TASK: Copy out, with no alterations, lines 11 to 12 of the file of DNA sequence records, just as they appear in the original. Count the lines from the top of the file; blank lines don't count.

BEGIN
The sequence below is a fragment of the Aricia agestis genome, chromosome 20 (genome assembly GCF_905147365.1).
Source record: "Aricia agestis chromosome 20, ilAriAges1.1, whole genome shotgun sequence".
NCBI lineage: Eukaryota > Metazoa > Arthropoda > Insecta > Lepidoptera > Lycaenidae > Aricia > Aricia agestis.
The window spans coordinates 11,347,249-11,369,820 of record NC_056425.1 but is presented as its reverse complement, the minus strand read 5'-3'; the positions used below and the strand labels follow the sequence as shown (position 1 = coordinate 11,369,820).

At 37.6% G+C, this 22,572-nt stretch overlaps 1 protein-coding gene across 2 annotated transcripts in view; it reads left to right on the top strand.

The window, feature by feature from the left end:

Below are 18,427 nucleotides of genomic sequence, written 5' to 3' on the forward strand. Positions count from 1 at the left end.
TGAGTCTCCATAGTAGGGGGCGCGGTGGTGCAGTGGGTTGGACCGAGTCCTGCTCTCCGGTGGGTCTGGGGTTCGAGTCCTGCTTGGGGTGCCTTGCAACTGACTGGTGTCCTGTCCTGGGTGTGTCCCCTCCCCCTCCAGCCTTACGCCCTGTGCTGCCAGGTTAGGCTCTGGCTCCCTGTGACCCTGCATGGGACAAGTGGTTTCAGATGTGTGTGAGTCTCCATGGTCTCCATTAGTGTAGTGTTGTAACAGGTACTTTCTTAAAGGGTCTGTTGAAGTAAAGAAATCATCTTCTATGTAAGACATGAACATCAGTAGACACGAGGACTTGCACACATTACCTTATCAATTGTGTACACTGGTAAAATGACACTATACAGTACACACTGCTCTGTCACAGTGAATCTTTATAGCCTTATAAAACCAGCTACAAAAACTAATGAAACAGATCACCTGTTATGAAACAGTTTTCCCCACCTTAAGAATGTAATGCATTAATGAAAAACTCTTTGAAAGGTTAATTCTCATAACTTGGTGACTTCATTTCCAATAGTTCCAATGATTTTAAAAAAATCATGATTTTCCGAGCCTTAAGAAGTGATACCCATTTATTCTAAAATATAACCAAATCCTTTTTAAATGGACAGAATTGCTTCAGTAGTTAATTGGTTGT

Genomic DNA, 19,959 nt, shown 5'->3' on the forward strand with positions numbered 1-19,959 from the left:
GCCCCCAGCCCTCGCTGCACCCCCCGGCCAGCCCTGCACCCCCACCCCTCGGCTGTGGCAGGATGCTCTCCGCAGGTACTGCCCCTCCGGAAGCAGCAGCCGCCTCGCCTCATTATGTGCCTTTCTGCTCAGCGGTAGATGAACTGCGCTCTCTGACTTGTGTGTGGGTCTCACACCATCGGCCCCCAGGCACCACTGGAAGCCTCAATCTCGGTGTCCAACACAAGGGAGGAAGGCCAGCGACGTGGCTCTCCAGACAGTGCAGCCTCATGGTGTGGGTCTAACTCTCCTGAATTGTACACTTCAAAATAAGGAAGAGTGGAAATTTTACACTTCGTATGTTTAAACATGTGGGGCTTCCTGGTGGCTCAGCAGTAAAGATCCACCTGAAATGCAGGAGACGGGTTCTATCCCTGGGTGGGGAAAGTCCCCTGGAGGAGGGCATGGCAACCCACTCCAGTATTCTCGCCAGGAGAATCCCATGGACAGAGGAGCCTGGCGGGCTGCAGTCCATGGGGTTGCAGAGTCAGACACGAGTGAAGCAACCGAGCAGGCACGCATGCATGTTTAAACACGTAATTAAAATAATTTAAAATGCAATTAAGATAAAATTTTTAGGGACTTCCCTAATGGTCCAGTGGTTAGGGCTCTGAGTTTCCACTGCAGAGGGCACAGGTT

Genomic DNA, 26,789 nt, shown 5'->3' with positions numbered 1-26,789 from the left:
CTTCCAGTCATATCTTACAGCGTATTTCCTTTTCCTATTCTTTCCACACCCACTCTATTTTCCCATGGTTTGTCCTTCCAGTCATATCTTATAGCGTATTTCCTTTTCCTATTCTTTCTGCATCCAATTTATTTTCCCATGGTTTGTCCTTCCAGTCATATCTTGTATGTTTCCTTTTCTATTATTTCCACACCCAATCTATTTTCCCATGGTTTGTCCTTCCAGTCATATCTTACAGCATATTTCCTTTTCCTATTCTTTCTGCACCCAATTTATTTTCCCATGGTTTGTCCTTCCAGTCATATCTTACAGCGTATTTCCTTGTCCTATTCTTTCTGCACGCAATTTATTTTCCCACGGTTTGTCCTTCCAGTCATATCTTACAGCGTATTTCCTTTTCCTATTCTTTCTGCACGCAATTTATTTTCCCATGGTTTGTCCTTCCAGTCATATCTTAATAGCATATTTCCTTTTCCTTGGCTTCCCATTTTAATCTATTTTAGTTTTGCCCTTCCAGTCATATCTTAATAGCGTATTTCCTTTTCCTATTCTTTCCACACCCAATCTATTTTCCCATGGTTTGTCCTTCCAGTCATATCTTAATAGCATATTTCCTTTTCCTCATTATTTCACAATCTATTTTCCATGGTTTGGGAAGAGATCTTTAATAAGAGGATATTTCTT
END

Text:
Genomic DNA, 26,789 nt, shown 5'->3' with positions numbered 1-26,789 from the left:
CTTCCAGTCATATCTTACAGCGTATTTCCTTTTCCTATTCTTTCCACACCCACTCTATTTTCCCATGGTTTGTCCTTCCAGTCATATCTTATAGCGTATTTCCTTTTCCTATTCTTTCTGCATCCAATTTATTTTCCCATGGTTTGTCCTTCCAGTCATATCTTGTATGTTTCCTTTTCTATTATTTCCACACCCAATCTATTTTCCCATGGTTTGTCCTTCCAGTCATATCTTACAGCATATTTCCTTTTCCTATTCTTTCTGCACCCAATTTATTTTCCCATGGTTTGTCCTTCCAGTCATATCTTACAGCGTATTTCCTTGTCCTATTCTTTCTGCACGCAATTTATTTTCCCACGGTTTGTCCTTCCAGTCATATCTTACAGCGTATTTCCTTTTCCTATTCTTTCTGCACGCAATTTATTTTCCCATGGTTTGTCCTTCCAGTCATATCTTAATAGCATATTTCCTTTTCCTTGGCTTCCCATTTTAATCTATTTTAGTTTTGCCCTTCCAGTCATATCTTAATAGCGTATTTCCTTTTCCTATTCTTTCCACACCCAATCTATTTTCCCATGGTTTGTCCTTCCAGTCATATCTTAATAGCATATTTCCTTTTCCTCATTATTTCACAATCTATTTTCCATGGTTTGGGAAGAGATCTTTAATAAGAGGATATTTCTT